ASUS GTX580 SLI Exclusive Review
Published: 12th November 2010 | Source: Asus | Price: £404 - £808 |
Writing a summary of something like this is harder than writing one for something that is awful.
If a product sucks, you can point out all the places for improvement. But when, like the ASUS GTX580, it's stunning in every department it does tend to leave us a bit short of different ways to say "buy it now".
Starting off with the ASUS in single card formation, we're are left with the over-riding impression that the Zotac was, almost unbelievably, an unlucky chip in the silicon lottery. When we tested that we were astounded by its performance and how relatively cool and quiet it is.
The ASUS on the other hand is faster still, even quieter, even cooler. One of the down-sides to any new batch of chips is that sometimes you get a good one and sometimes you don't. This is a corker.
It comes out the box with an extra few MHz up its kilt, and is eager to push on further even leaving the voltage at stock. With a judicious tweak of the voltage thanks to the superb ASUS Voltage Tweak BIOS we hit the giddy heights of 950MHz. Let there be no doubt at all that once the "Ultra" editions of this card come out, 1GHz Core Speed should be easily achieved. You could do it on this if you've got a waterblock to hand.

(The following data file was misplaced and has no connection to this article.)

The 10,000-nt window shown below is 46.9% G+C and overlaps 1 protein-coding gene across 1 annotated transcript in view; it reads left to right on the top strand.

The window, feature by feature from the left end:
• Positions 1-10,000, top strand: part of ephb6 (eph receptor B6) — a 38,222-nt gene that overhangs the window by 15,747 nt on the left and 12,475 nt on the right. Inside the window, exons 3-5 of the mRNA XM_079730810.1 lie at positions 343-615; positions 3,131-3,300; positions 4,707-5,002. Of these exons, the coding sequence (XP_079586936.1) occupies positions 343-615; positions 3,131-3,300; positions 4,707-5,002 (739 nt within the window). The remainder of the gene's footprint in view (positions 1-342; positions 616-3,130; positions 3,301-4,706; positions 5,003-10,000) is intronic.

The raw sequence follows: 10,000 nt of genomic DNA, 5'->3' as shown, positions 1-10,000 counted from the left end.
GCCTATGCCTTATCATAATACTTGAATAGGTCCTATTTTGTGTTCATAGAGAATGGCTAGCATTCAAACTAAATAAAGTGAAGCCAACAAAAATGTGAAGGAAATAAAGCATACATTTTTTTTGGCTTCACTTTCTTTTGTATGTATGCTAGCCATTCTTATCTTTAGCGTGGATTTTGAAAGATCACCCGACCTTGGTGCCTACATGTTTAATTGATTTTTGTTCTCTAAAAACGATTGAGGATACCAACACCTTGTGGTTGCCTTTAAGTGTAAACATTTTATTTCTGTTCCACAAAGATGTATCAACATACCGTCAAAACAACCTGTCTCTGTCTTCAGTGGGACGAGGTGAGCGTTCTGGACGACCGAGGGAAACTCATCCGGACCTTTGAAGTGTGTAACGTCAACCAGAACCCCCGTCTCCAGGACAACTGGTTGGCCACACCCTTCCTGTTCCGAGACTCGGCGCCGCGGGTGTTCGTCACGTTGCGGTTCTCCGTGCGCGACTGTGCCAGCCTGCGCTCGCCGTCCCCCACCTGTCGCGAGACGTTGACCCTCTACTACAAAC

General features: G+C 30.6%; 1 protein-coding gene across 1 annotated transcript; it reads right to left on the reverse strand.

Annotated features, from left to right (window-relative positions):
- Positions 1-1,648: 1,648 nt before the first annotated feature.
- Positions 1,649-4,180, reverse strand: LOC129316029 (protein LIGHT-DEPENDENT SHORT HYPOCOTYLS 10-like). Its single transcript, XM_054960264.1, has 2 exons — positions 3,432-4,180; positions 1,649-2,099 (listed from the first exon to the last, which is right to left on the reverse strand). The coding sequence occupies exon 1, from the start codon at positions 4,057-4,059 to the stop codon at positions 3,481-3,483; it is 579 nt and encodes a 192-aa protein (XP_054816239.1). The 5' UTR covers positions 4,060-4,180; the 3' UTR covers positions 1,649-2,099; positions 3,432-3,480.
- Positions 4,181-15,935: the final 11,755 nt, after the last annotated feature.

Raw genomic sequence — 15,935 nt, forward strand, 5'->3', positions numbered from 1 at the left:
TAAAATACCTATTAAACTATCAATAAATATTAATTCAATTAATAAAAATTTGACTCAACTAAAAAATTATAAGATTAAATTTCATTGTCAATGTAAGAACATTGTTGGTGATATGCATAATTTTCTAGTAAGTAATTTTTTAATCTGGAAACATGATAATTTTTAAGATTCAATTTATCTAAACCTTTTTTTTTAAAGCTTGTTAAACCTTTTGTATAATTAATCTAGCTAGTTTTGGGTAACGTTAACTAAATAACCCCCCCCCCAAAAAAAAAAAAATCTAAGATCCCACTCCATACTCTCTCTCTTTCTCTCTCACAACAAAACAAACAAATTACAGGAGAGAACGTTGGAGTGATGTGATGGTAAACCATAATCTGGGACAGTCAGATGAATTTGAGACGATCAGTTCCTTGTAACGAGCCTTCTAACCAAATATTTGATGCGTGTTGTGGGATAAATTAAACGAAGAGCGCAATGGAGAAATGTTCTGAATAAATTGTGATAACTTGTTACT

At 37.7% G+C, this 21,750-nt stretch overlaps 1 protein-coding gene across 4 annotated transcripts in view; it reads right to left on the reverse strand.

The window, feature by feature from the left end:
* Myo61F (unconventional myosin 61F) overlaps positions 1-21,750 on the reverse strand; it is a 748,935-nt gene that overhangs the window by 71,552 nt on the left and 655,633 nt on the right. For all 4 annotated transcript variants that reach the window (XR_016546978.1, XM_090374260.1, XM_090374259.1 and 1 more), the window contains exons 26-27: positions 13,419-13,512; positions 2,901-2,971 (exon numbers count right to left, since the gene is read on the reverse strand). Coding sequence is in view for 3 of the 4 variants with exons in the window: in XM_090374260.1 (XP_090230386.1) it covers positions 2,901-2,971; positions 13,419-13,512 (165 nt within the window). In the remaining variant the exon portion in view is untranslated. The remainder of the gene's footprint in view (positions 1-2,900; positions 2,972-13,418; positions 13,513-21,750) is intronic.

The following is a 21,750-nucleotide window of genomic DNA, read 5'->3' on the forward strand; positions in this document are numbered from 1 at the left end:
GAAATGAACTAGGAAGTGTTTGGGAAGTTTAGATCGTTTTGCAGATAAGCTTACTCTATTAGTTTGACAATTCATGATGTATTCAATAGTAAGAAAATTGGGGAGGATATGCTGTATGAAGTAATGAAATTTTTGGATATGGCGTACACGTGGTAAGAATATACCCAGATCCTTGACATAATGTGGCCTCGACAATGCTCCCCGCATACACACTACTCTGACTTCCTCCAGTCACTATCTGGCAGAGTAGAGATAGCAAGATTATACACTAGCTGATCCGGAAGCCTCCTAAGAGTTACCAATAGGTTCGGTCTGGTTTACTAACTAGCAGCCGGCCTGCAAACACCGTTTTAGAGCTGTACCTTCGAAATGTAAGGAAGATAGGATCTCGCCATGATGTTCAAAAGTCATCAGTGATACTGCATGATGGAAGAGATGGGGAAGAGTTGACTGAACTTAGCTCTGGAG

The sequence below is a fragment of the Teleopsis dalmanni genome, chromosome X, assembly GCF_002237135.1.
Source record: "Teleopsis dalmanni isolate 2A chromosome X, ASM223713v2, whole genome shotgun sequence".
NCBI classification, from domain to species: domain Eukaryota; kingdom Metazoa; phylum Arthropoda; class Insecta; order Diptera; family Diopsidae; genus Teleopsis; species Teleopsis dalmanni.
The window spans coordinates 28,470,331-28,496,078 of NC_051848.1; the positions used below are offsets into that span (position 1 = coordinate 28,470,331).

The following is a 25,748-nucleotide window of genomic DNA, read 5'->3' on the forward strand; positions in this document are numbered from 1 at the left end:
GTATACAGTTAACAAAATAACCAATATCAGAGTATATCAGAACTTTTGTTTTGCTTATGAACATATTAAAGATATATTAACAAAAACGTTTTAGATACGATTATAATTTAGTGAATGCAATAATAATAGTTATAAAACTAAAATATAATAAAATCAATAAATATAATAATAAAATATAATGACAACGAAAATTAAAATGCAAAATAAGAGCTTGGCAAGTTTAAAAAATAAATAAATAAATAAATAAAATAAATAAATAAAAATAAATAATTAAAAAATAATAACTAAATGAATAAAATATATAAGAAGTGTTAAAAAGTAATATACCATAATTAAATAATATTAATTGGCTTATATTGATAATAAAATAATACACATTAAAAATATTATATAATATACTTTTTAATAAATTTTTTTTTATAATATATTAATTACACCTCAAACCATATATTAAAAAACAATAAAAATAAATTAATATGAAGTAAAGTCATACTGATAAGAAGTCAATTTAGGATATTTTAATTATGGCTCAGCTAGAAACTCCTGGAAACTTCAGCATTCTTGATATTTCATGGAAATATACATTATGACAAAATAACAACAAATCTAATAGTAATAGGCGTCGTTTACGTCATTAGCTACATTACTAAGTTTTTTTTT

If single-card is great, SLI leaves us completely breathless.
Futureproofing as much as possible is always the goal we strive for when upgrading our PC. How ironic it is then that one of the most futureproof setups you can have is an evolutionary step coming hot on the heels of one of the shortest-lived catastrophes around.
We've had a great think around the office about what could possibly bring this card down in the near future, and we can't think of anything. Unless Crytek completely mess up and Crysis 2 ends up being a bigger performance hog than Metro 2033, which is unlikely given the console roots of it, then you can buy a couple of these and be safe for as far as we can see into the future.
Of course the downside is the amount of green you'll need to put down to get a couple of these. £800+ should be a minimum if you've got the PSU and CPU to give it the backup it needs.
As a single card the improvements mean this is a winner of the OC3D Gold Award. For once the performance in SLI is enough that we'll overlook the wallet emptying price and give the SLI a OC3D Gold Award alongside our OC3D Performance Award.